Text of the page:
The idea is barely beyond infancy, but by Monday morning, the baby weighed over 400 pounds.
A group called Tri-Town Learning Community (TLC) has formed to estimate and potentially try to address the dilemma that working parents will face when the academic year starts and their children are at school only some of the time.
Monday’s School Committee vote made official the Old Rochester Regional School District’s plan to open the 2020-21 academic year with a hybrid learning model. That is, students will physically be at school only two days per week and learning by remote access the other three days.
The state’s prior instruction to individual school districts creating three distinct return-to-school models to prioritize their in-person plan is evidence of the stress that a remote or even hybrid model puts on the families and, indirectly, the economy.
On August 2, Marion resident Terri Lerman created a Facebook page called Pandemic Learning Pods South Coast (updated on August 11 to match the “TLC” branding) to discuss the matter and invite ORR-district households to participate in a survey. In less than a week’s time, the page’s group grew past 350 members. By Monday morning that number had grown to 419, and by Tuesday morning the survey had 78 respondents.
The survey asks interested households in Marion, Mattapoisett, and Rochester for names, emails (only to be used for contact purposes in the event TLC achieves operating financial support), towns of residence, and if they have children in grades K-6. The survey expands to establish the number of children and whether the parent works full or part-time and in or out of their home. It then asks the question if the parent would be comfortable with a college-age student tutoring their children to interact with the ORR online curriculum.
The goal is to field hundreds of responses to the survey so that TLC can document the level of need in the tri-town area. Here is the link: https://forms.gle/Z77gQWS6sZjwg9hm6.
TLC’s vision is an army of college-age tutors sponsored by private industries and/or public agencies, spending time with children in tri-town residents’ homes, bridging the gap between the online portion of ORR’s curriculum and students that need something extra, be it attention span, comprehension, motivation, technical difficulties accessing the program, etc.
“The hard part is where do we get that money?” said Lerman, a 30-year educator who teaches at the Global Learning Charter Public School in New Bedford. “When I finally decided to jump off this ledge, I also put out a cry for help to people who know more about (fundraising).”
To that end, Lerman enlisted the assistance of Georgia McDonald and Jennifer Dubois to connect with local non-profit organizations that might be able to help. On Monday, Lerman reported having spoken with Liz Wiley, executive director of the holistically focused Marion Institute. Lerman is educating herself as fast as she can on how to apply for grant funding.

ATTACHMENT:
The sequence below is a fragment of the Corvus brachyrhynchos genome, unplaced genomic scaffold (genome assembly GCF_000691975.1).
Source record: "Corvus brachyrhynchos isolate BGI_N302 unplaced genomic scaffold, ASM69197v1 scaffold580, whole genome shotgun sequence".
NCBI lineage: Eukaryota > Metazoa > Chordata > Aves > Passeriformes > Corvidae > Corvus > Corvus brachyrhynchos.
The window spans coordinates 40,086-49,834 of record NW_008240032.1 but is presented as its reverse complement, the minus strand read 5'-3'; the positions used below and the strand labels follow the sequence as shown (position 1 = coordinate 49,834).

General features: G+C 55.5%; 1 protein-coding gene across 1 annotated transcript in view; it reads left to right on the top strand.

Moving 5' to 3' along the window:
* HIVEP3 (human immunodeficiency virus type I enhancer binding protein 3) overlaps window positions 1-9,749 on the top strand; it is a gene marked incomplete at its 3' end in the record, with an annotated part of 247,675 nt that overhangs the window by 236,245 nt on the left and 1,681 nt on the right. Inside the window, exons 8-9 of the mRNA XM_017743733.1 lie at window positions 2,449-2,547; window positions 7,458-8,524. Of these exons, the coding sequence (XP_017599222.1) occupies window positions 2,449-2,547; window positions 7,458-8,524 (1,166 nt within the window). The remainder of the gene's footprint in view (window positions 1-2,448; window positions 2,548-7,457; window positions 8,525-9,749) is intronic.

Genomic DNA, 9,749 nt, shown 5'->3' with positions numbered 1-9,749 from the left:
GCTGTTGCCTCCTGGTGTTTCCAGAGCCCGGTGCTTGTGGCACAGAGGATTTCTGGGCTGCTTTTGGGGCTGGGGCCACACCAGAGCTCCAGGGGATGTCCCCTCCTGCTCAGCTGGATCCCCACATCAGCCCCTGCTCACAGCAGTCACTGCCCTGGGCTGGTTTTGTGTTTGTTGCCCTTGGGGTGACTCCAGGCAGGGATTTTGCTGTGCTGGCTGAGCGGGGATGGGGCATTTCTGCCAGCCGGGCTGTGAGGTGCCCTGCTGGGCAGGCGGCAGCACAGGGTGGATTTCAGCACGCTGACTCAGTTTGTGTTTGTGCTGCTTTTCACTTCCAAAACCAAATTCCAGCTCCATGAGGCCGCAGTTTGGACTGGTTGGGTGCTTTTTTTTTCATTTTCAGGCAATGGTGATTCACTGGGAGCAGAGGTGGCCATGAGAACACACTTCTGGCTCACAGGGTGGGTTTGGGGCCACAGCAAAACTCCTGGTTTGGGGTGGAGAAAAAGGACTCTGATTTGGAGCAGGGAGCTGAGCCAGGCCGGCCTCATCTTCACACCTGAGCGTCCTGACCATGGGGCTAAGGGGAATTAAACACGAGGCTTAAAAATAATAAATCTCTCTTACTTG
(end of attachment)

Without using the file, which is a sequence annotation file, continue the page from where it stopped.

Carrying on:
It is getting late into the summer, but TLC is so young Lerman openly wonders if it would be more expedient to put together the resources and let parents use the money the way they want but with a system ensuring accountability. That way the parents would be vetting the people coming into their homes to tutor their children.
Much has to be decided in a short timespan for TLC as a 2020-21 program to take flight.
“I think what people are worrying about is they have a strange hesitancy because they don’t know what the schools are doing yet. But what they need to understand is we need this data to establish need,” said Lerman, who hopes to see 200-250 more families respond to the survey to publicly establish the need she has seen first-hand in another district.
“There’s a lot of need in New Bedford for this because in my experience teaching remotely… at least half of my students never showed up to my Zoom classes no matter what I did,” said Lerman, who had letters translated into Spanish and asked administrators to make phone calls. “There were just kids who weren’t showing up, and with the kids who were showing up there weren’t parents around. They were going to work; there’s no one minding the kids.”
Economic challenges in the Tri-Town cannot be equated to New Bedford, but Lerman’s research took her to the state Department of Elementary and Secondary Education (DESE) website. She says the Tri-Town is presently schooling over 30,000 children, counting Old Colony Regional Vocational-Technical High School. Of that number, 15 percent are economically disadvantaged. Lerman estimates 467 families fall into that category, including 243 students in grades K-6.
“I’m hoping for some combined effort for a fiscal sponsor so all these mechanisms can be supported, then a financial supporter like the United Way or individual donors,” said Lerman, who intends to meet this week with the United Way and reach out to the SouthCoast Community Foundation. There is no plan at this point to start a Go Fund Me page.
By Mick Colageo